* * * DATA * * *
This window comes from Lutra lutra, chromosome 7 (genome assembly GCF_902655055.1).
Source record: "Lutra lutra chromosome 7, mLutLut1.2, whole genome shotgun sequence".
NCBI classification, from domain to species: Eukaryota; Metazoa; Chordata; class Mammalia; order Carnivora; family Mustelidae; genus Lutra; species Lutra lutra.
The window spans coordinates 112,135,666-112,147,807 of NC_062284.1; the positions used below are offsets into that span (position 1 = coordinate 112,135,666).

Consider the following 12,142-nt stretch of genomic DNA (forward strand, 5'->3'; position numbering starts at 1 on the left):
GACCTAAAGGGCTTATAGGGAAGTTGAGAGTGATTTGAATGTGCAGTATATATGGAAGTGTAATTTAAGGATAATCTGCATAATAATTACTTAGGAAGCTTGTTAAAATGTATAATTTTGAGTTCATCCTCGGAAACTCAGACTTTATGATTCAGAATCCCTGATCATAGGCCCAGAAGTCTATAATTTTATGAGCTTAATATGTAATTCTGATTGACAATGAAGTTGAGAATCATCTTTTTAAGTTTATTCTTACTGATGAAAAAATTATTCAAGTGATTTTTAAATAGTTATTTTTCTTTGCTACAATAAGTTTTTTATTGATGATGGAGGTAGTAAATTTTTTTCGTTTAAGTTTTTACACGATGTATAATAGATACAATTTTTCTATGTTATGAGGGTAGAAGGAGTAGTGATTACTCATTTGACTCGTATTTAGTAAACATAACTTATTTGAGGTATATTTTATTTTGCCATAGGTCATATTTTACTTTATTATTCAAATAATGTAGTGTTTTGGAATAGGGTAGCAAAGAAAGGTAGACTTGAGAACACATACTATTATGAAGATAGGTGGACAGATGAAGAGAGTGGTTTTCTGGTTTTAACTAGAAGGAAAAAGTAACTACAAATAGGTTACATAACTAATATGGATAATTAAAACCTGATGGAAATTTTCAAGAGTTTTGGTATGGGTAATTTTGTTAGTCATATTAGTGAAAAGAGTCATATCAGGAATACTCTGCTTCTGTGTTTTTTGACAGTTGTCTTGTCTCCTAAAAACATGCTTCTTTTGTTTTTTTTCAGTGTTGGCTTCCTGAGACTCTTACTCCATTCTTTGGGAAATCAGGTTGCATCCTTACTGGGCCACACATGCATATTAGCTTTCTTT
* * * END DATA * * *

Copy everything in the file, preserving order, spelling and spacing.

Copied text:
This window comes from Lutra lutra, chromosome 7 (genome assembly GCF_902655055.1).
Source record: "Lutra lutra chromosome 7, mLutLut1.2, whole genome shotgun sequence".
NCBI classification, from domain to species: Eukaryota; Metazoa; Chordata; class Mammalia; order Carnivora; family Mustelidae; genus Lutra; species Lutra lutra.
The window spans coordinates 112,135,666-112,147,807 of NC_062284.1; the positions used below are offsets into that span (position 1 = coordinate 112,135,666).

Consider the following 12,142-nt stretch of genomic DNA (forward strand, 5'->3'; position numbering starts at 1 on the left):
GACCTAAAGGGCTTATAGGGAAGTTGAGAGTGATTTGAATGTGCAGTATATATGGAAGTGTAATTTAAGGATAATCTGCATAATAATTACTTAGGAAGCTTGTTAAAATGTATAATTTTGAGTTCATCCTCGGAAACTCAGACTTTATGATTCAGAATCCCTGATCATAGGCCCAGAAGTCTATAATTTTATGAGCTTAATATGTAATTCTGATTGACAATGAAGTTGAGAATCATCTTTTTAAGTTTATTCTTACTGATGAAAAAATTATTCAAGTGATTTTTAAATAGTTATTTTTCTTTGCTACAATAAGTTTTTTATTGATGATGGAGGTAGTAAATTTTTTTCGTTTAAGTTTTTACACGATGTATAATAGATACAATTTTTCTATGTTATGAGGGTAGAAGGAGTAGTGATTACTCATTTGACTCGTATTTAGTAAACATAACTTATTTGAGGTATATTTTATTTTGCCATAGGTCATATTTTACTTTATTATTCAAATAATGTAGTGTTTTGGAATAGGGTAGCAAAGAAAGGTAGACTTGAGAACACATACTATTATGAAGATAGGTGGACAGATGAAGAGAGTGGTTTTCTGGTTTTAACTAGAAGGAAAAAGTAACTACAAATAGGTTACATAACTAATATGGATAATTAAAACCTGATGGAAATTTTCAAGAGTTTTGGTATGGGTAATTTTGTTAGTCATATTAGTGAAAAGAGTCATATCAGGAATACTCTGCTTCTGTGTTTTTTGACAGTTGTCTTGTCTCCTAAAAACATGCTTCTTTTGTTTTTTTTCAGTGTTGGCTTCCTGAGACTCTTACTCCATTCTTTGGGAAATCAGGTTGCATCCTTACTGGGCCACACATGCATATTAGCTTTCTTT